Seventh Circuit Rules That FTC Act Does Not Require Placebo-Controlled, Double-Blind Testing for Consumer Products

January 7, 2008

Last week, the United States Court of Appeals for the Seventh Circuit concluded that the Federal Trade Commission Act (“FTC Act”) does not require placebo-controlled, double-blind testing for consumer products. 

The ruling, issued in Federal Trade Commission v. QT Inc., upheld a decision by the United States District Court for the Northern District of Illinois (Eastern Division) that the Q-Ray Ionized Bracelet, a metal bracelet promoted as a “test-proven” cure for chronic pain, was a fraud.  Advertisements claimed that the bracelets were either gold or silver and wearing them enhanced “the flow of bio-energy.”  In fact, both courts found that the claims were not test-proven to help reduce pain, and the bracelets were made of brass and did nothing to enhance the flow of bio-energy, a phrase the lower court called “techno-babble.”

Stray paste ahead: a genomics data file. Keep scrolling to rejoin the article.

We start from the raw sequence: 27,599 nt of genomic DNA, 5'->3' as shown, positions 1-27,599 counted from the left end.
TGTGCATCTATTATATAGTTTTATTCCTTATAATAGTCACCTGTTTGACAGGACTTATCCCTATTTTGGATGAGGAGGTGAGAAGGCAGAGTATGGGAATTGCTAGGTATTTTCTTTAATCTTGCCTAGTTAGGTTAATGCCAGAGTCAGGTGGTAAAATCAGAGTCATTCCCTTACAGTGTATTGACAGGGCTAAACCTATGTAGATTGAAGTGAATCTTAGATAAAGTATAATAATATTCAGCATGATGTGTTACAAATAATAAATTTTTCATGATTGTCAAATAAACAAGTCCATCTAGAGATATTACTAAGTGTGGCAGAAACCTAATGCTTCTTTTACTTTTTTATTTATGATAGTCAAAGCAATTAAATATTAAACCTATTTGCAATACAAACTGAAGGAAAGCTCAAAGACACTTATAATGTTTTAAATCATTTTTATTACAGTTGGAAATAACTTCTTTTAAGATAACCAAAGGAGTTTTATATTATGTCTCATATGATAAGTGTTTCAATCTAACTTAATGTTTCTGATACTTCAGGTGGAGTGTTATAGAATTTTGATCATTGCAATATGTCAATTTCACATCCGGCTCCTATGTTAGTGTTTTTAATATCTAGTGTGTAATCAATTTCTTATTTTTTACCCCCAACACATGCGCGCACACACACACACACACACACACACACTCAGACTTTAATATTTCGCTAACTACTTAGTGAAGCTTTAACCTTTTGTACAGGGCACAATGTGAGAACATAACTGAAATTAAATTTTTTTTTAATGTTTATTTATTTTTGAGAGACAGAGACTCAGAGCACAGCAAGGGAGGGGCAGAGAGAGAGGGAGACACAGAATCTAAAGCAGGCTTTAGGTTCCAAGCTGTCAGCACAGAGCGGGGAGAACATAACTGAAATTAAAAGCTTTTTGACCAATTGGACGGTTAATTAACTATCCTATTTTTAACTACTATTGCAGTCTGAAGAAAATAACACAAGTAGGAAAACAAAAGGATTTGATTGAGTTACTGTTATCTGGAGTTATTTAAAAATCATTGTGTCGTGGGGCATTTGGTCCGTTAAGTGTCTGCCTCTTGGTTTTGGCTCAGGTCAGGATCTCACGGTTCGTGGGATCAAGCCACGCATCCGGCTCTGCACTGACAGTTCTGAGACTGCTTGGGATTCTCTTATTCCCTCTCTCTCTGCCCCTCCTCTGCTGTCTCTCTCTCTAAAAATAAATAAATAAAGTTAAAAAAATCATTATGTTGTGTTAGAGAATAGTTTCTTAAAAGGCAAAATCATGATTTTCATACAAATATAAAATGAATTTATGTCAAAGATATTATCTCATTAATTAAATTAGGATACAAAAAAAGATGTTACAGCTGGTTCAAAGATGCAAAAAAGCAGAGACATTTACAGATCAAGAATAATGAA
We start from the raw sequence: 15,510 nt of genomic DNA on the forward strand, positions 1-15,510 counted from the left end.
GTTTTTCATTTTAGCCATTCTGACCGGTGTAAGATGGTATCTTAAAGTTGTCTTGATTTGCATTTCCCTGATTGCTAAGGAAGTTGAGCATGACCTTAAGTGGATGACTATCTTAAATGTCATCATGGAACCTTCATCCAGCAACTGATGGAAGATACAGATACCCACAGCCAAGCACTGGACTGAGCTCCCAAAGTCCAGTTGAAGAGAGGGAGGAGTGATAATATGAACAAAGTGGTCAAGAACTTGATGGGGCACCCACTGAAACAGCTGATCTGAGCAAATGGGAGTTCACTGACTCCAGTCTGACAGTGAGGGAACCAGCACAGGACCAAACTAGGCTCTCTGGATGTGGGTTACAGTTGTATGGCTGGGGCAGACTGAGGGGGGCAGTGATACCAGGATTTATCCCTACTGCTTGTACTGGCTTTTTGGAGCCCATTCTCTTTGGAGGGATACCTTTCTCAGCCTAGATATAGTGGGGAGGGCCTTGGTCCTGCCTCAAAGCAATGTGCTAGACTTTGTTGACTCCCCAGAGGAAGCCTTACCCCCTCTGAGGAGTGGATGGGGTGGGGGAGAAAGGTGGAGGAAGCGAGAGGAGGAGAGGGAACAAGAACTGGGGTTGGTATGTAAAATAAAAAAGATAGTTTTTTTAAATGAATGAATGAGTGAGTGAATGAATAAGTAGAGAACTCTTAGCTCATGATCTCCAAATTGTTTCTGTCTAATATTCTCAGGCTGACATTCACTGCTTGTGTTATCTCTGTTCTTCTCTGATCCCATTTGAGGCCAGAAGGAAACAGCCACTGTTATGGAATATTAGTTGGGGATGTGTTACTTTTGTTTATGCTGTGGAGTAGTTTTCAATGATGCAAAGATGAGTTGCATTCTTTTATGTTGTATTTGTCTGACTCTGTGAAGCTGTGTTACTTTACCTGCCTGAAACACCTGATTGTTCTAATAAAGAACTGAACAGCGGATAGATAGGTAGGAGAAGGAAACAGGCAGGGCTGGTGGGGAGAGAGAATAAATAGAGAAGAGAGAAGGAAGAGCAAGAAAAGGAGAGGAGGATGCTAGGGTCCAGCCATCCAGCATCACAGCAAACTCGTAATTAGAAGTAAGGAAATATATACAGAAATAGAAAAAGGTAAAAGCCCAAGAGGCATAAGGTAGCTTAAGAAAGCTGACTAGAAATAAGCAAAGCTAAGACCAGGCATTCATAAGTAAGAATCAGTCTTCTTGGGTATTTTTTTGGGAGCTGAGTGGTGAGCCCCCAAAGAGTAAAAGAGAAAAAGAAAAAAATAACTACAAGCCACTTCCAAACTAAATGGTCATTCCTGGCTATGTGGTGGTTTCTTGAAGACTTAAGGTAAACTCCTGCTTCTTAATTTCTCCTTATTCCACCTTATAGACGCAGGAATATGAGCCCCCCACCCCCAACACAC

The appeals court stated that “a person who promotes a product that contemporary technology does not understand must establish that this ‘magic’ actually works.”  The court noted that a placebo-controlled, double-blind test “is the best” way to support product claims, but acknowledged that such tests are expensive and may not be financially feasible for all products.  As such, the court held that “something less” than a placebo-controlled, double-blind test “may do.” 

The court did not provide any specific criteria that evidence must meet in order to be deemed reliable, other than to note that “a statement that is plausible but has not been tested in the most reliable way cannot be condemned out of hand.  The burden is on the [FTC] to prove that the statements are false.”  The defendant in the case did have one test that essentially discovered a placebo effect for people wearing the bracelet.  Outside of this test, which the court called “bunk,” however, the only support for the bracelet’s effectiveness came from testimonials, which the court held “are not a form of proof.” 

The ruling in this case is limited; it only applies to the FTC Act.  However, companies that market consumer products may rest easier knowing that one court has ruled that the FTC cannot require them to conduct placebo-controlled, double-blind studies.

Categories: Miscellaneous